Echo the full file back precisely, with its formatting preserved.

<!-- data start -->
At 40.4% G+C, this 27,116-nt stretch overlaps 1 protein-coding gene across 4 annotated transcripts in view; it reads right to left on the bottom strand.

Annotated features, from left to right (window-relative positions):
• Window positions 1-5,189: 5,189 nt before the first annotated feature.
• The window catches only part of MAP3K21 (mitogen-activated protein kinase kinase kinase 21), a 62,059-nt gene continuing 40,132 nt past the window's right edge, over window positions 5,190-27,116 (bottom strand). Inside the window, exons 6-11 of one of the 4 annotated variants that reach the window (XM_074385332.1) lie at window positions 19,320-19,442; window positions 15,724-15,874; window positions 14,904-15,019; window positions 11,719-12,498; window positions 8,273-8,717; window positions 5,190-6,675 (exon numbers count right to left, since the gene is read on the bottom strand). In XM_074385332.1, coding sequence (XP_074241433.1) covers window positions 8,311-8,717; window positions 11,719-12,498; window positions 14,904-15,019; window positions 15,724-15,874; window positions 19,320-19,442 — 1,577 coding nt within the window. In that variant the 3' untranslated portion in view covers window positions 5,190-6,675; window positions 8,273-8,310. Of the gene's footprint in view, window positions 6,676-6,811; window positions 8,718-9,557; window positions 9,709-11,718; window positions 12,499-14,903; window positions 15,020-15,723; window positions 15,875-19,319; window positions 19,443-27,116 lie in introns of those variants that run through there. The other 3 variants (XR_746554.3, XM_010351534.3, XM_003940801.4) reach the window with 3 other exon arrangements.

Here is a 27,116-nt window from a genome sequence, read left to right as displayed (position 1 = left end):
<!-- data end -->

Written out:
At 40.4% G+C, this 27,116-nt stretch overlaps 1 protein-coding gene across 4 annotated transcripts in view; it reads right to left on the bottom strand.

Annotated features, from left to right (window-relative positions):
• Window positions 1-5,189: 5,189 nt before the first annotated feature.
• The window catches only part of MAP3K21 (mitogen-activated protein kinase kinase kinase 21), a 62,059-nt gene continuing 40,132 nt past the window's right edge, over window positions 5,190-27,116 (bottom strand). Inside the window, exons 6-11 of one of the 4 annotated variants that reach the window (XM_074385332.1) lie at window positions 19,320-19,442; window positions 15,724-15,874; window positions 14,904-15,019; window positions 11,719-12,498; window positions 8,273-8,717; window positions 5,190-6,675 (exon numbers count right to left, since the gene is read on the bottom strand). In XM_074385332.1, coding sequence (XP_074241433.1) covers window positions 8,311-8,717; window positions 11,719-12,498; window positions 14,904-15,019; window positions 15,724-15,874; window positions 19,320-19,442 — 1,577 coding nt within the window. In that variant the 3' untranslated portion in view covers window positions 5,190-6,675; window positions 8,273-8,310. Of the gene's footprint in view, window positions 6,676-6,811; window positions 8,718-9,557; window positions 9,709-11,718; window positions 12,499-14,903; window positions 15,020-15,723; window positions 15,875-19,319; window positions 19,443-27,116 lie in introns of those variants that run through there. The other 3 variants (XR_746554.3, XM_010351534.3, XM_003940801.4) reach the window with 3 other exon arrangements.

Here is a 27,116-nt window from a genome sequence, read left to right as displayed (position 1 = left end):